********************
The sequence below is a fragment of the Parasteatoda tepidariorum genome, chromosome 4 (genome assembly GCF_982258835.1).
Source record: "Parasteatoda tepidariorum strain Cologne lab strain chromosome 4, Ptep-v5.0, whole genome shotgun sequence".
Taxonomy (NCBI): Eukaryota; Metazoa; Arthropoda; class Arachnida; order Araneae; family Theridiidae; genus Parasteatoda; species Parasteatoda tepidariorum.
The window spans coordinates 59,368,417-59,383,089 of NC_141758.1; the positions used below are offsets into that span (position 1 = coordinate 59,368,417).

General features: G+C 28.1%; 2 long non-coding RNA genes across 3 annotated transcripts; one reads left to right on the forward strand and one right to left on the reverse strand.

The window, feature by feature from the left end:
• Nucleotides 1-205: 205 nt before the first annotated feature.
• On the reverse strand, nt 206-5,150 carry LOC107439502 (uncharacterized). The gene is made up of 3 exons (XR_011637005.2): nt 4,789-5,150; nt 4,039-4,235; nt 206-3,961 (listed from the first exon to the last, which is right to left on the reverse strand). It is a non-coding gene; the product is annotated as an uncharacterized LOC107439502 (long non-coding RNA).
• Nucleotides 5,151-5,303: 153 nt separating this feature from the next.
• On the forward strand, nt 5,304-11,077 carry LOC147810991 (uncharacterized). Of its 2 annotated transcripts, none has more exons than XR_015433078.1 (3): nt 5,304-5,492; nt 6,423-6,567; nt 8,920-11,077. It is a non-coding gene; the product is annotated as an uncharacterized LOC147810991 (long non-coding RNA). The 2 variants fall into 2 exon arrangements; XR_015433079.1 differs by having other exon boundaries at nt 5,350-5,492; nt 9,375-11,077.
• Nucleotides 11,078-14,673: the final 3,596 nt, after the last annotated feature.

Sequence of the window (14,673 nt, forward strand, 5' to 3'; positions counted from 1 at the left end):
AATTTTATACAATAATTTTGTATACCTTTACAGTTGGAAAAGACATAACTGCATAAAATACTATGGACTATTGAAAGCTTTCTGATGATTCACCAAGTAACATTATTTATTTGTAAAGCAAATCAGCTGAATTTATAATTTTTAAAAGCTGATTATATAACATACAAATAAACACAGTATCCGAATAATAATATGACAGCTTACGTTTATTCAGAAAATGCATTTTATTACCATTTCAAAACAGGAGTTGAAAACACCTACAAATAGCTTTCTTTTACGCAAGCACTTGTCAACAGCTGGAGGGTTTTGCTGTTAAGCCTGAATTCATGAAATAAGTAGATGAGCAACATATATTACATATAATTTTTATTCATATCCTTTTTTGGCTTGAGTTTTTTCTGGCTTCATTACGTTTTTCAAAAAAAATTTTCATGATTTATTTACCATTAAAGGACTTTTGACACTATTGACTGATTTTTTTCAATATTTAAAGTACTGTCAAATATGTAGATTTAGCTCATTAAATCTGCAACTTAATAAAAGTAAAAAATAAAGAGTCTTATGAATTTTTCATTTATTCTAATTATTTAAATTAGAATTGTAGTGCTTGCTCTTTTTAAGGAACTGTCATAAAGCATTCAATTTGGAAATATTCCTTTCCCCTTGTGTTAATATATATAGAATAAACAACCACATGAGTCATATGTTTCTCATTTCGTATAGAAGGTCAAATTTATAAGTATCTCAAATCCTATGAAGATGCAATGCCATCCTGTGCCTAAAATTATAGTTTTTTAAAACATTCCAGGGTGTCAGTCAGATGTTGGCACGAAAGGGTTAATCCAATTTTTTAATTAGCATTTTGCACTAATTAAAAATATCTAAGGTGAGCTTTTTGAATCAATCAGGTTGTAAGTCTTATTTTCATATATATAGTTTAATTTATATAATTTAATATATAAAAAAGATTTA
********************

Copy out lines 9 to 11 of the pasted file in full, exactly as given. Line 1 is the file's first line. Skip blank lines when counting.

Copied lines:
• Nucleotides 5,151-5,303: 153 nt separating this feature from the next.
• On the forward strand, nt 5,304-11,077 carry LOC147810991 (uncharacterized). Of its 2 annotated transcripts, none has more exons than XR_015433078.1 (3): nt 5,304-5,492; nt 6,423-6,567; nt 8,920-11,077. It is a non-coding gene; the product is annotated as an uncharacterized LOC147810991 (long non-coding RNA). The 2 variants fall into 2 exon arrangements; XR_015433079.1 differs by having other exon boundaries at nt 5,350-5,492; nt 9,375-11,077.
• Nucleotides 11,078-14,673: the final 3,596 nt, after the last annotated feature.